Panelists noted that other Bay Area campuses have handled similar conflicts quite differently. Ms Michaelson Perth pointed out that there are examples of best practices at many of the University of California campuses – not at all hard to find. The situation at SFSU is therefore particularly frustrating.

Ollie Been expressed concern for both populations of the students, the marginalized Jewish students, and the Palestinian students as well. Both are very small minorities on campus. He spoke about the need to build relationships with other communities. Allyship has to be genuine.  Building relationships is hard work and must be sincere and ongoing. We have to teach students how to do this and mirror in larger J community. WE have to show up for others.

Seth Brysk mentioned a resource on the ADL.org site: Think. Plan. Act. It’s a set of tools for dealing with anti-Semitism on campus.

There was a question from the floor about potential students. Dr. Dollinger was candid that SFSU can be a shock to sheltered Jewish students. However, he pointed out that it is an opportunity to engage with people who have had different experiences. For the right student, it can still be a worthwhile experience.

Ms Michaelson Perth said that while it is important for the Jewish community to continue to be involved at SFSU, we should also recognize that it isn’t for everyone. And for the Jewish community at large, we have to make choices about continuing to invest in a campus that is so hostile.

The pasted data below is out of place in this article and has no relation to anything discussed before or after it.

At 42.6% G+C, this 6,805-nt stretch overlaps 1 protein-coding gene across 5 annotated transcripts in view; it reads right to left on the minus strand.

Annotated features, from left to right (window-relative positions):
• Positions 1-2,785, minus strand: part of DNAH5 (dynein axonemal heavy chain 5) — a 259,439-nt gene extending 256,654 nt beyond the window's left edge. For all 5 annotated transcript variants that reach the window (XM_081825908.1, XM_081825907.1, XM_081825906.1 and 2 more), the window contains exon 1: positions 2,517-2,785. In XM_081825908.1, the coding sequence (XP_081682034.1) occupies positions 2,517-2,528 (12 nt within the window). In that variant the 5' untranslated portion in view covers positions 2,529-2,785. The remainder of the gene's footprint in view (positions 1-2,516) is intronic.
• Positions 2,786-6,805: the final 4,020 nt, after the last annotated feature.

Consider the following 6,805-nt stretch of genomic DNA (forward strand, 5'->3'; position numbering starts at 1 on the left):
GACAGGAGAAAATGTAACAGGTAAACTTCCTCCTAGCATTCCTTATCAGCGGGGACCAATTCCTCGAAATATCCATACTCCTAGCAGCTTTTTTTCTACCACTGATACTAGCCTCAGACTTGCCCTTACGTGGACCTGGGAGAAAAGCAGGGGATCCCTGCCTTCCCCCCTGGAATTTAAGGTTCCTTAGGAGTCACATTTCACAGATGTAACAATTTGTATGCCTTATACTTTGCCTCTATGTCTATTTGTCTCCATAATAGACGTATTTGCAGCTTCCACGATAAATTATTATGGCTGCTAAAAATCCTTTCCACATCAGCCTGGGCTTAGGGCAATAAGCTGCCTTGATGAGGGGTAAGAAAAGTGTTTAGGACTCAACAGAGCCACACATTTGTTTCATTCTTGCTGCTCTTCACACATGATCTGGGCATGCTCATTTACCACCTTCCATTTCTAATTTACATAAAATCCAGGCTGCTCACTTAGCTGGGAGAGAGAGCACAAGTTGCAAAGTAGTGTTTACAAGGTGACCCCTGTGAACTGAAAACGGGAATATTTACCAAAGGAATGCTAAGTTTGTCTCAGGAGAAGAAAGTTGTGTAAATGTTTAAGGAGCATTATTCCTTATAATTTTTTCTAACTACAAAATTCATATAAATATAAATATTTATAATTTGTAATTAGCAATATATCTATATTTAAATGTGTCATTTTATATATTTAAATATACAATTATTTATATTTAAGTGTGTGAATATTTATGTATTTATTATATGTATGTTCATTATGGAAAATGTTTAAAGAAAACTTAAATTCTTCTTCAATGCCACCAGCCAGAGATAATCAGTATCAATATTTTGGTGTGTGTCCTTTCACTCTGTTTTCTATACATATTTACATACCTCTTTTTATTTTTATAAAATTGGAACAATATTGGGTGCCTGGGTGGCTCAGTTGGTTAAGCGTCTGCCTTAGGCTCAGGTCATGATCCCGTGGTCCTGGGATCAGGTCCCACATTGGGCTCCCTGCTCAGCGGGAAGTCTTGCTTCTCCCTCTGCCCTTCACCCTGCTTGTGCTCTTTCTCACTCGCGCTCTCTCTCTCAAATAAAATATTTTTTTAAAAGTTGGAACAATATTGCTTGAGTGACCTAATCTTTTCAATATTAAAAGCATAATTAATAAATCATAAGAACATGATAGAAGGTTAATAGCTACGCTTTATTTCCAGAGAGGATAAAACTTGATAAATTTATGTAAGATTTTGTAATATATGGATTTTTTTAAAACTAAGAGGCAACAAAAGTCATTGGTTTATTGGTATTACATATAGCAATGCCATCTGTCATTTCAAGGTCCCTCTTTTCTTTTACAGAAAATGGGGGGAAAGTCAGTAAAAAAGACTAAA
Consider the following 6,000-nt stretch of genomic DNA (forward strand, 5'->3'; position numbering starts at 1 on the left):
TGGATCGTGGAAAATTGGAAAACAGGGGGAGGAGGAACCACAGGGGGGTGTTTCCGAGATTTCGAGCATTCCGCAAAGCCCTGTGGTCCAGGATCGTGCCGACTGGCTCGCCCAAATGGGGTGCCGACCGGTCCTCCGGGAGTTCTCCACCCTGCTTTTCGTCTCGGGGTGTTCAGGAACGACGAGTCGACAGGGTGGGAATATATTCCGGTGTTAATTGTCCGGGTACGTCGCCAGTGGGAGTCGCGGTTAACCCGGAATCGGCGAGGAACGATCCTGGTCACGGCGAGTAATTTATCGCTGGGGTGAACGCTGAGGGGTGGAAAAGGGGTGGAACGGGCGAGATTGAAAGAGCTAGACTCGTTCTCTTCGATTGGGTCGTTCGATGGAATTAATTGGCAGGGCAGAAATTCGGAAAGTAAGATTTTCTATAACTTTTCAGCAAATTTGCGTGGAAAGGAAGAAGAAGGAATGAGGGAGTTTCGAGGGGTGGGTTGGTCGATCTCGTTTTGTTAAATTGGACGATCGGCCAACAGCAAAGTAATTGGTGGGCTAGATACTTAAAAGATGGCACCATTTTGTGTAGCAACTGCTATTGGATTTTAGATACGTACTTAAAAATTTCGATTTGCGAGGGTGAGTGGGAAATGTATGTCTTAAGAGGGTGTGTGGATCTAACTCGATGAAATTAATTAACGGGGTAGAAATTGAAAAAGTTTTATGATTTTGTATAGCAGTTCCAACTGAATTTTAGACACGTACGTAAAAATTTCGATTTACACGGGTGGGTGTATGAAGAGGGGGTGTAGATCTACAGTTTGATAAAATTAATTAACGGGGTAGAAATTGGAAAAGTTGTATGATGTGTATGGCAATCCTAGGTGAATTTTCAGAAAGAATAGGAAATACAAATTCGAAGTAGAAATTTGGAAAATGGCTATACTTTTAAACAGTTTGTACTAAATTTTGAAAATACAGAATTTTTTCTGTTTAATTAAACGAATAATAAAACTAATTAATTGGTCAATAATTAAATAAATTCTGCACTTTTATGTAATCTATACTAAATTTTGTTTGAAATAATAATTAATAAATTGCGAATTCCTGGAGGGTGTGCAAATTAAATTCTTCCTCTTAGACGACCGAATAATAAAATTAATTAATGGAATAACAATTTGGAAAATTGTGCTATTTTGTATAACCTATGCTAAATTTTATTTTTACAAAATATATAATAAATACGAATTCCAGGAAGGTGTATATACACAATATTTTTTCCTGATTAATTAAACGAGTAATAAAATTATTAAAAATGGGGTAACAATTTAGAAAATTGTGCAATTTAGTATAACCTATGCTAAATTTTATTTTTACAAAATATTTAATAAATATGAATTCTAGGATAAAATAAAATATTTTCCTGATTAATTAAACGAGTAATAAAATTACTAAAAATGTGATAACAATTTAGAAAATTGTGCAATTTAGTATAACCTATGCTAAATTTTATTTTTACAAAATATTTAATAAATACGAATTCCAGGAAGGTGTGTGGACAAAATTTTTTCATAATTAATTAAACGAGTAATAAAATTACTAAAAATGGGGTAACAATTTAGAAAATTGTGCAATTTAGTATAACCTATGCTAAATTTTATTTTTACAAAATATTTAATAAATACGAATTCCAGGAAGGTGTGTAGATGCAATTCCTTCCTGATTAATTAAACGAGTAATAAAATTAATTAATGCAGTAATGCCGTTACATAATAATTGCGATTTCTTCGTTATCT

Ollie Been said that anti-Semitism is everywhere. SF Hillel is there for the students. It’s important not to over-dramatize the situation. It is possible to fight BDS without invoking Hitler. He also advocated for a student-centered approach to activism on campus.

Marc Dollinger recounted an incident that inspired him. He said that the current Hillel students are smart, brave, and intelligent. At one meeting, the University President said that Zionists are not welcome on the campus. An undergraduate challenged him immediately and asked him to define Zionism, and then engaged with him about his definition.

There was a lot more, all of it thought provoking.


“No Platform for Hate” – A Tech Panel